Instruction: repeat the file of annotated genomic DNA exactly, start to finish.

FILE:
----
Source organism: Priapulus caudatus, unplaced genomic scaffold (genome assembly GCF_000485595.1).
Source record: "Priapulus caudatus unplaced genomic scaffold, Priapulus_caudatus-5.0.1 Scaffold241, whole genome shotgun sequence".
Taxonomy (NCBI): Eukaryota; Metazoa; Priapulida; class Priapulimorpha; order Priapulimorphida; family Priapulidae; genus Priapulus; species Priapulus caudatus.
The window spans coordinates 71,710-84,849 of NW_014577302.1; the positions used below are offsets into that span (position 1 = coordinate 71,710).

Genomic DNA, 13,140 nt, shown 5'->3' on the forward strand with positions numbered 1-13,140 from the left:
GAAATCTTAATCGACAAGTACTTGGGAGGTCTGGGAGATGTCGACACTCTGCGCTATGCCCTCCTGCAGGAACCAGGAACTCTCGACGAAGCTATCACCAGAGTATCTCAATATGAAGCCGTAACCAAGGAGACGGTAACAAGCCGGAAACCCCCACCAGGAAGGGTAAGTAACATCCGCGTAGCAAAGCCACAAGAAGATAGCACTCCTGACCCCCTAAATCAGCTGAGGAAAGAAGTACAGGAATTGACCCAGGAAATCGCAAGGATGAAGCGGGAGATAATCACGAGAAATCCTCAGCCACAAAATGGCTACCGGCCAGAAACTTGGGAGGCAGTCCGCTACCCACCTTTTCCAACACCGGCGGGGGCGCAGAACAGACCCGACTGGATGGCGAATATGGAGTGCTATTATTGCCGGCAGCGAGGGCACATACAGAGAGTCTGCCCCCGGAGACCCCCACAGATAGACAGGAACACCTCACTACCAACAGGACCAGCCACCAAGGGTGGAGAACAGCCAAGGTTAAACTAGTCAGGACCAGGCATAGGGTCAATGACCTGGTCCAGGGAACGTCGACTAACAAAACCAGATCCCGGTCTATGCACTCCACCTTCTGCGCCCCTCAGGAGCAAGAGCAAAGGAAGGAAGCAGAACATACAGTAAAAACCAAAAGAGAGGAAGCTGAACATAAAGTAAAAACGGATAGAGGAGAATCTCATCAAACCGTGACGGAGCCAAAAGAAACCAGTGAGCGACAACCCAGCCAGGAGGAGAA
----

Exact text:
Source organism: Priapulus caudatus, unplaced genomic scaffold (genome assembly GCF_000485595.1).
Source record: "Priapulus caudatus unplaced genomic scaffold, Priapulus_caudatus-5.0.1 Scaffold241, whole genome shotgun sequence".
Taxonomy (NCBI): Eukaryota; Metazoa; Priapulida; class Priapulimorpha; order Priapulimorphida; family Priapulidae; genus Priapulus; species Priapulus caudatus.
The window spans coordinates 71,710-84,849 of NW_014577302.1; the positions used below are offsets into that span (position 1 = coordinate 71,710).

Genomic DNA, 13,140 nt, shown 5'->3' on the forward strand with positions numbered 1-13,140 from the left:
GAAATCTTAATCGACAAGTACTTGGGAGGTCTGGGAGATGTCGACACTCTGCGCTATGCCCTCCTGCAGGAACCAGGAACTCTCGACGAAGCTATCACCAGAGTATCTCAATATGAAGCCGTAACCAAGGAGACGGTAACAAGCCGGAAACCCCCACCAGGAAGGGTAAGTAACATCCGCGTAGCAAAGCCACAAGAAGATAGCACTCCTGACCCCCTAAATCAGCTGAGGAAAGAAGTACAGGAATTGACCCAGGAAATCGCAAGGATGAAGCGGGAGATAATCACGAGAAATCCTCAGCCACAAAATGGCTACCGGCCAGAAACTTGGGAGGCAGTCCGCTACCCACCTTTTCCAACACCGGCGGGGGCGCAGAACAGACCCGACTGGATGGCGAATATGGAGTGCTATTATTGCCGGCAGCGAGGGCACATACAGAGAGTCTGCCCCCGGAGACCCCCACAGATAGACAGGAACACCTCACTACCAACAGGACCAGCCACCAAGGGTGGAGAACAGCCAAGGTTAAACTAGTCAGGACCAGGCATAGGGTCAATGACCTGGTCCAGGGAACGTCGACTAACAAAACCAGATCCCGGTCTATGCACTCCACCTTCTGCGCCCCTCAGGAGCAAGAGCAAAGGAAGGAAGCAGAACATACAGTAAAAACCAAAAGAGAGGAAGCTGAACATAAAGTAAAAACGGATAGAGGAGAATCTCATCAAACCGTGACGGAGCCAAAAGAAACCAGTGAGCGACAACCCAGCCAGGAGGAGAA